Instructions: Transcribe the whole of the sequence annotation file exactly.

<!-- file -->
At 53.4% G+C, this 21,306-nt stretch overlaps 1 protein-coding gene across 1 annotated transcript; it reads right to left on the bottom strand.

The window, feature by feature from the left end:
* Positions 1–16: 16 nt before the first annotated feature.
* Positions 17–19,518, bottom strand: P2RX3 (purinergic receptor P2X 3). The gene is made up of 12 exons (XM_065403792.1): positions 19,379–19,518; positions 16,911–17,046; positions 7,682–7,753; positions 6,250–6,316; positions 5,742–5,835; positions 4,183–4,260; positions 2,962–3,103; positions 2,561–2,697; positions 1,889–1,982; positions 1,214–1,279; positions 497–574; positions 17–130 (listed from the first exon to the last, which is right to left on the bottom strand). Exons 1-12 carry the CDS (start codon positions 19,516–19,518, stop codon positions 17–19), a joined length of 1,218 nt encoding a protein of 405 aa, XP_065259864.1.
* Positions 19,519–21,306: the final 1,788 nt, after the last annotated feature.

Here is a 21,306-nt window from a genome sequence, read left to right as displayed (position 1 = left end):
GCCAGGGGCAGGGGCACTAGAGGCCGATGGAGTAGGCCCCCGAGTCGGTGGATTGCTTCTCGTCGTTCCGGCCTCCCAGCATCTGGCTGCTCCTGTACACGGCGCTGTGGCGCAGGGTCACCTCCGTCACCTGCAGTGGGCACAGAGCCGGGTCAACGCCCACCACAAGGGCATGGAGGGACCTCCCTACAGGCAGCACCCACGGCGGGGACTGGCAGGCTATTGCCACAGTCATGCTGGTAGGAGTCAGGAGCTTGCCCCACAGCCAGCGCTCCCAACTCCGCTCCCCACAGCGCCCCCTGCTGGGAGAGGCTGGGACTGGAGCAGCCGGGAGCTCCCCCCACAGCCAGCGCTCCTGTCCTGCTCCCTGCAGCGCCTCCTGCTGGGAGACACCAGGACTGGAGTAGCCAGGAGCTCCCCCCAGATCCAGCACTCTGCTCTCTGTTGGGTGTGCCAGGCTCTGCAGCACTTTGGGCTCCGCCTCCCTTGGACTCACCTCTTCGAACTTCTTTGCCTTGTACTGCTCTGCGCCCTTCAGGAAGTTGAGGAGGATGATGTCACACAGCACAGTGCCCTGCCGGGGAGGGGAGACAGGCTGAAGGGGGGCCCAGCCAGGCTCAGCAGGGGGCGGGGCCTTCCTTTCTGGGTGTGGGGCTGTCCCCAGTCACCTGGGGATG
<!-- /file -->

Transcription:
At 53.4% G+C, this 21,306-nt stretch overlaps 1 protein-coding gene across 1 annotated transcript; it reads right to left on the bottom strand.

The window, feature by feature from the left end:
* Positions 1–16: 16 nt before the first annotated feature.
* Positions 17–19,518, bottom strand: P2RX3 (purinergic receptor P2X 3). The gene is made up of 12 exons (XM_065403792.1): positions 19,379–19,518; positions 16,911–17,046; positions 7,682–7,753; positions 6,250–6,316; positions 5,742–5,835; positions 4,183–4,260; positions 2,962–3,103; positions 2,561–2,697; positions 1,889–1,982; positions 1,214–1,279; positions 497–574; positions 17–130 (listed from the first exon to the last, which is right to left on the bottom strand). Exons 1-12 carry the CDS (start codon positions 19,516–19,518, stop codon positions 17–19), a joined length of 1,218 nt encoding a protein of 405 aa, XP_065259864.1.
* Positions 19,519–21,306: the final 1,788 nt, after the last annotated feature.

Here is a 21,306-nt window from a genome sequence, read left to right as displayed (position 1 = left end):
GCCAGGGGCAGGGGCACTAGAGGCCGATGGAGTAGGCCCCCGAGTCGGTGGATTGCTTCTCGTCGTTCCGGCCTCCCAGCATCTGGCTGCTCCTGTACACGGCGCTGTGGCGCAGGGTCACCTCCGTCACCTGCAGTGGGCACAGAGCCGGGTCAACGCCCACCACAAGGGCATGGAGGGACCTCCCTACAGGCAGCACCCACGGCGGGGACTGGCAGGCTATTGCCACAGTCATGCTGGTAGGAGTCAGGAGCTTGCCCCACAGCCAGCGCTCCCAACTCCGCTCCCCACAGCGCCCCCTGCTGGGAGAGGCTGGGACTGGAGCAGCCGGGAGCTCCCCCCACAGCCAGCGCTCCTGTCCTGCTCCCTGCAGCGCCTCCTGCTGGGAGACACCAGGACTGGAGTAGCCAGGAGCTCCCCCCAGATCCAGCACTCTGCTCTCTGTTGGGTGTGCCAGGCTCTGCAGCACTTTGGGCTCCGCCTCCCTTGGACTCACCTCTTCGAACTTCTTTGCCTTGTACTGCTCTGCGCCCTTCAGGAAGTTGAGGAGGATGATGTCACACAGCACAGTGCCCTGCCGGGGAGGGGAGACAGGCTGAAGGGGGGCCCAGCCAGGCTCAGCAGGGGGCGGGGCCTTCCTTTCTGGGTGTGGGGCTGTCCCCAGTCACCTGGGGATG